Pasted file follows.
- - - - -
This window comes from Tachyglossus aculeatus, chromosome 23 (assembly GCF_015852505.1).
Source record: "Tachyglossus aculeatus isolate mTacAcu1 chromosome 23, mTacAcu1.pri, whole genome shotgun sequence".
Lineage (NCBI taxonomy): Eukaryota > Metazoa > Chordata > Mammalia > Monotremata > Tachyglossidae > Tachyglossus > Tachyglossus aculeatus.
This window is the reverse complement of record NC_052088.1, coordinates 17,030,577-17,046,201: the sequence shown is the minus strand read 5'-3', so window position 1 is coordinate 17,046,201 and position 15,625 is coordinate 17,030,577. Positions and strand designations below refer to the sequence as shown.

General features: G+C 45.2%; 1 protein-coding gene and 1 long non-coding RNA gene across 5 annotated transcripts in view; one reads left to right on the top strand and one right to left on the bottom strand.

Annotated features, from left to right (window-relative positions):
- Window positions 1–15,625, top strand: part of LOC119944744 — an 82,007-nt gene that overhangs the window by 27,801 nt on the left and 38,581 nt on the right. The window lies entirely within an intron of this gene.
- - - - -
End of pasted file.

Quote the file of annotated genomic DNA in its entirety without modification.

This window comes from Tachyglossus aculeatus, chromosome 23 (assembly GCF_015852505.1).
Source record: "Tachyglossus aculeatus isolate mTacAcu1 chromosome 23, mTacAcu1.pri, whole genome shotgun sequence".
Lineage (NCBI taxonomy): Eukaryota > Metazoa > Chordata > Mammalia > Monotremata > Tachyglossidae > Tachyglossus > Tachyglossus aculeatus.
This window is the reverse complement of record NC_052088.1, coordinates 17,030,577-17,046,201: the sequence shown is the minus strand read 5'-3', so window position 1 is coordinate 17,046,201 and position 15,625 is coordinate 17,030,577. Positions and strand designations below refer to the sequence as shown.

General features: G+C 45.2%; 1 protein-coding gene and 1 long non-coding RNA gene across 5 annotated transcripts in view; one reads left to right on the top strand and one right to left on the bottom strand.

Annotated features, from left to right (window-relative positions):
- Window positions 1–15,625, top strand: part of LOC119944744 — an 82,007-nt gene that overhangs the window by 27,801 nt on the left and 38,581 nt on the right. The window lies entirely within an intron of this gene.